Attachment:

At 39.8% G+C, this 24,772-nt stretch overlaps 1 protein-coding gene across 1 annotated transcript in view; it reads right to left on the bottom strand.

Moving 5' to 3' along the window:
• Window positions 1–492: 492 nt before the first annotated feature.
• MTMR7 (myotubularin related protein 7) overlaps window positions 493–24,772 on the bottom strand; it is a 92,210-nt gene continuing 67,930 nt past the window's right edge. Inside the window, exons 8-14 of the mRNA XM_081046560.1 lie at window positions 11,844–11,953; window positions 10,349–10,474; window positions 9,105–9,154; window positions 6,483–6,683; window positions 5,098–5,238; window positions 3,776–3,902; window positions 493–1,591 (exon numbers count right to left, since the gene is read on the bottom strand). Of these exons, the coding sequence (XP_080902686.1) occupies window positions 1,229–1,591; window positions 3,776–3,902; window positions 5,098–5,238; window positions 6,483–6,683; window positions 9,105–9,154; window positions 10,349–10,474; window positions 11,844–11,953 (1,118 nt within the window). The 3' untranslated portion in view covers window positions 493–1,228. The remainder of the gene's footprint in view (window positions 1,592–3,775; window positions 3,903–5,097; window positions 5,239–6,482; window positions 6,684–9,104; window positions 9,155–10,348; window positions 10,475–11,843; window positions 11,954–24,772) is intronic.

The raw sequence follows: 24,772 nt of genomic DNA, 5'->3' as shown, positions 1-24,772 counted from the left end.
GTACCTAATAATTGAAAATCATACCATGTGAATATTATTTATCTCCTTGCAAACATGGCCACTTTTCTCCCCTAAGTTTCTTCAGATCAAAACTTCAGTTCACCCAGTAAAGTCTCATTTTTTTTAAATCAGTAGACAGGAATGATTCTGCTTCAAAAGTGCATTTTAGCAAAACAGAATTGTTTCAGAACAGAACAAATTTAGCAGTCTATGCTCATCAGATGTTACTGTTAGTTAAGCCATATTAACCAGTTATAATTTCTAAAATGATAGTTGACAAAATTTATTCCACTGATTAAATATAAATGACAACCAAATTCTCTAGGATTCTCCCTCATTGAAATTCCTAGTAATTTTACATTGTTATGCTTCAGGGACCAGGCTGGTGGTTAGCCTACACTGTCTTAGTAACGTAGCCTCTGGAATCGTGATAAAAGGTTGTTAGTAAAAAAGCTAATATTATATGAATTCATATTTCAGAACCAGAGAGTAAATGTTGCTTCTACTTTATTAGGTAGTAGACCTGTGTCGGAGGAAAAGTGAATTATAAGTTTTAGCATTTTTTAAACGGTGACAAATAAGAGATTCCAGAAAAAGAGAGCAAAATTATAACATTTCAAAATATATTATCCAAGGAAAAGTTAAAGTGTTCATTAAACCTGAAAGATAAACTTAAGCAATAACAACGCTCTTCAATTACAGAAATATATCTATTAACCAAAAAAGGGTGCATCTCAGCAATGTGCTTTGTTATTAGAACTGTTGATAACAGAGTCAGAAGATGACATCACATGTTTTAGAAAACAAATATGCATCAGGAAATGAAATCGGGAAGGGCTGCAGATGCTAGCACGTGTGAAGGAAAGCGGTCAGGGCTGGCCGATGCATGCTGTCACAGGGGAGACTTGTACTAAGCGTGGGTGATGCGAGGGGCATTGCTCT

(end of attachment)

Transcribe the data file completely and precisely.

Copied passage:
At 39.8% G+C, this 24,772-nt stretch overlaps 1 protein-coding gene across 1 annotated transcript in view; it reads right to left on the bottom strand.

Moving 5' to 3' along the window:
• Window positions 1–492: 492 nt before the first annotated feature.
• MTMR7 (myotubularin related protein 7) overlaps window positions 493–24,772 on the bottom strand; it is a 92,210-nt gene continuing 67,930 nt past the window's right edge. Inside the window, exons 8-14 of the mRNA XM_081046560.1 lie at window positions 11,844–11,953; window positions 10,349–10,474; window positions 9,105–9,154; window positions 6,483–6,683; window positions 5,098–5,238; window positions 3,776–3,902; window positions 493–1,591 (exon numbers count right to left, since the gene is read on the bottom strand). Of these exons, the coding sequence (XP_080902686.1) occupies window positions 1,229–1,591; window positions 3,776–3,902; window positions 5,098–5,238; window positions 6,483–6,683; window positions 9,105–9,154; window positions 10,349–10,474; window positions 11,844–11,953 (1,118 nt within the window). The 3' untranslated portion in view covers window positions 493–1,228. The remainder of the gene's footprint in view (window positions 1,592–3,775; window positions 3,903–5,097; window positions 5,239–6,482; window positions 6,684–9,104; window positions 9,155–10,348; window positions 10,475–11,843; window positions 11,954–24,772) is intronic.

The raw sequence follows: 24,772 nt of genomic DNA, 5'->3' as shown, positions 1-24,772 counted from the left end.
GTACCTAATAATTGAAAATCATACCATGTGAATATTATTTATCTCCTTGCAAACATGGCCACTTTTCTCCCCTAAGTTTCTTCAGATCAAAACTTCAGTTCACCCAGTAAAGTCTCATTTTTTTTAAATCAGTAGACAGGAATGATTCTGCTTCAAAAGTGCATTTTAGCAAAACAGAATTGTTTCAGAACAGAACAAATTTAGCAGTCTATGCTCATCAGATGTTACTGTTAGTTAAGCCATATTAACCAGTTATAATTTCTAAAATGATAGTTGACAAAATTTATTCCACTGATTAAATATAAATGACAACCAAATTCTCTAGGATTCTCCCTCATTGAAATTCCTAGTAATTTTACATTGTTATGCTTCAGGGACCAGGCTGGTGGTTAGCCTACACTGTCTTAGTAACGTAGCCTCTGGAATCGTGATAAAAGGTTGTTAGTAAAAAAGCTAATATTATATGAATTCATATTTCAGAACCAGAGAGTAAATGTTGCTTCTACTTTATTAGGTAGTAGACCTGTGTCGGAGGAAAAGTGAATTATAAGTTTTAGCATTTTTTAAACGGTGACAAATAAGAGATTCCAGAAAAAGAGAGCAAAATTATAACATTTCAAAATATATTATCCAAGGAAAAGTTAAAGTGTTCATTAAACCTGAAAGATAAACTTAAGCAATAACAACGCTCTTCAATTACAGAAATATATCTATTAACCAAAAAAGGGTGCATCTCAGCAATGTGCTTTGTTATTAGAACTGTTGATAACAGAGTCAGAAGATGACATCACATGTTTTAGAAAACAAATATGCATCAGGAAATGAAATCGGGAAGGGCTGCAGATGCTAGCACGTGTGAAGGAAAGCGGTCAGGGCTGGCCGATGCATGCTGTCACAGGGGAGACTTGTACTAAGCGTGGGTGATGCGAGGGGCATTGCTCT